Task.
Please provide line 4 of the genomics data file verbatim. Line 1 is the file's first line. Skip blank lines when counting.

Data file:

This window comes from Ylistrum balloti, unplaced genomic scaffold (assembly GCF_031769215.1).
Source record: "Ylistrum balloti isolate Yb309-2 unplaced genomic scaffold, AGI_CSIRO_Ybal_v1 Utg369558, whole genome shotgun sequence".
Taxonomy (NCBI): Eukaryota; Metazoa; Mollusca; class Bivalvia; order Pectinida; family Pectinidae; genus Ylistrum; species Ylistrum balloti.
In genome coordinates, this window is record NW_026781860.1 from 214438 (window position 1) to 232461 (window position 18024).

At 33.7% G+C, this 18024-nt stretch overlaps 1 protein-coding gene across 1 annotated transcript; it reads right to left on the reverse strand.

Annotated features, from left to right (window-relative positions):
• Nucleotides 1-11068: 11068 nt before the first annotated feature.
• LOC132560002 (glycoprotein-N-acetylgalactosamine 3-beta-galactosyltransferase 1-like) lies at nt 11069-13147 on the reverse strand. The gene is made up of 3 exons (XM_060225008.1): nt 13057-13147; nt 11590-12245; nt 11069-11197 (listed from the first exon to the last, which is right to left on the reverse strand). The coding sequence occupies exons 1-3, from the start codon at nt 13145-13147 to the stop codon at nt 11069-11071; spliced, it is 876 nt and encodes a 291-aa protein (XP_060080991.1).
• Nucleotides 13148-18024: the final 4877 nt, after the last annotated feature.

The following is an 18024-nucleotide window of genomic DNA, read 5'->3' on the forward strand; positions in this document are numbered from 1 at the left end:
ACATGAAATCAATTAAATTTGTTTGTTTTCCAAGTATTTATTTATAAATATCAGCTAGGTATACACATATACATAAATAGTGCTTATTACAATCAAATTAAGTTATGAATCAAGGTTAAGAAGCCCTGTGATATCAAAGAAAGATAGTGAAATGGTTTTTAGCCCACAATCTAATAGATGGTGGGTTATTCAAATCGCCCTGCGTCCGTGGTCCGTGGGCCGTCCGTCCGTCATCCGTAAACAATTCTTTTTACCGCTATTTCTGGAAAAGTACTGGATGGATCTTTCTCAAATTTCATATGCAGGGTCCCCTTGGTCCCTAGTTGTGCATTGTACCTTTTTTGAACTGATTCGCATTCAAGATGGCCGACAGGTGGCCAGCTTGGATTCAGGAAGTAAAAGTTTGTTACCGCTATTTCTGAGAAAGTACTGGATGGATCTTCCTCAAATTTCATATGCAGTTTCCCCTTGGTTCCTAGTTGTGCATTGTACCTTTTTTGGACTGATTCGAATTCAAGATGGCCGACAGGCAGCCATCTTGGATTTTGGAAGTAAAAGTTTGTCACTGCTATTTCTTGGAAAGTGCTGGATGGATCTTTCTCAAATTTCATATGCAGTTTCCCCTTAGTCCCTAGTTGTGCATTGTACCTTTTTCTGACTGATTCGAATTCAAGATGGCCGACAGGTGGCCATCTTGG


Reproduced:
In genome coordinates, this window is record NW_026781860.1 from 214438 (window position 1) to 232461 (window position 18024).